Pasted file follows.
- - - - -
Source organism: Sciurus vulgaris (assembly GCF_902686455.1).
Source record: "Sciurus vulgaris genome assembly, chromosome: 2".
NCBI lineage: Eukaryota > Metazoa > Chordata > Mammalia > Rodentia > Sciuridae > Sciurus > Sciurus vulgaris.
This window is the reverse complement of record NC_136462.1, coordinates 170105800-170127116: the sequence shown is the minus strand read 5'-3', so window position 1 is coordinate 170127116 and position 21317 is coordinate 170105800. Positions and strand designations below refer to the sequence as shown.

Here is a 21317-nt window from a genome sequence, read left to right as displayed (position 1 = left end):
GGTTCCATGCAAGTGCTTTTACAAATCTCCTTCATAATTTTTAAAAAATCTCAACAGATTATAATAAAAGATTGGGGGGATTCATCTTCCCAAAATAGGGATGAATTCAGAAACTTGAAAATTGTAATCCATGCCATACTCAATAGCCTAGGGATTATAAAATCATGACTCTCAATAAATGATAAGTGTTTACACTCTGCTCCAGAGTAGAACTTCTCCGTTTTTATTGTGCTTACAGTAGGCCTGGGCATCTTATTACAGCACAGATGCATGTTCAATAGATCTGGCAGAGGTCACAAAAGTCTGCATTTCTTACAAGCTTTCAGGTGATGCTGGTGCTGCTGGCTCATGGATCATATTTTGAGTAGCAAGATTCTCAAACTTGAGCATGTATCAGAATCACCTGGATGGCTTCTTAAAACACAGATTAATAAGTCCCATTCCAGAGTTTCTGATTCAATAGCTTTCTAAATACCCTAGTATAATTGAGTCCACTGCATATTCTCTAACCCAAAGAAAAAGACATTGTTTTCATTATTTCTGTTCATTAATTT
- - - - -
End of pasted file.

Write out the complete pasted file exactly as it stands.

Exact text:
Source organism: Sciurus vulgaris (assembly GCF_902686455.1).
Source record: "Sciurus vulgaris genome assembly, chromosome: 2".
NCBI lineage: Eukaryota > Metazoa > Chordata > Mammalia > Rodentia > Sciuridae > Sciurus > Sciurus vulgaris.
This window is the reverse complement of record NC_136462.1, coordinates 170105800-170127116: the sequence shown is the minus strand read 5'-3', so window position 1 is coordinate 170127116 and position 21317 is coordinate 170105800. Positions and strand designations below refer to the sequence as shown.

Here is a 21317-nt window from a genome sequence, read left to right as displayed (position 1 = left end):
GGTTCCATGCAAGTGCTTTTACAAATCTCCTTCATAATTTTTAAAAAATCTCAACAGATTATAATAAAAGATTGGGGGGATTCATCTTCCCAAAATAGGGATGAATTCAGAAACTTGAAAATTGTAATCCATGCCATACTCAATAGCCTAGGGATTATAAAATCATGACTCTCAATAAATGATAAGTGTTTACACTCTGCTCCAGAGTAGAACTTCTCCGTTTTTATTGTGCTTACAGTAGGCCTGGGCATCTTATTACAGCACAGATGCATGTTCAATAGATCTGGCAGAGGTCACAAAAGTCTGCATTTCTTACAAGCTTTCAGGTGATGCTGGTGCTGCTGGCTCATGGATCATATTTTGAGTAGCAAGATTCTCAAACTTGAGCATGTATCAGAATCACCTGGATGGCTTCTTAAAACACAGATTAATAAGTCCCATTCCAGAGTTTCTGATTCAATAGCTTTCTAAATACCCTAGTATAATTGAGTCCACTGCATATTCTCTAACCCAAAGAAAAAGACATTGTTTTCATTATTTCTGTTCATTAATTT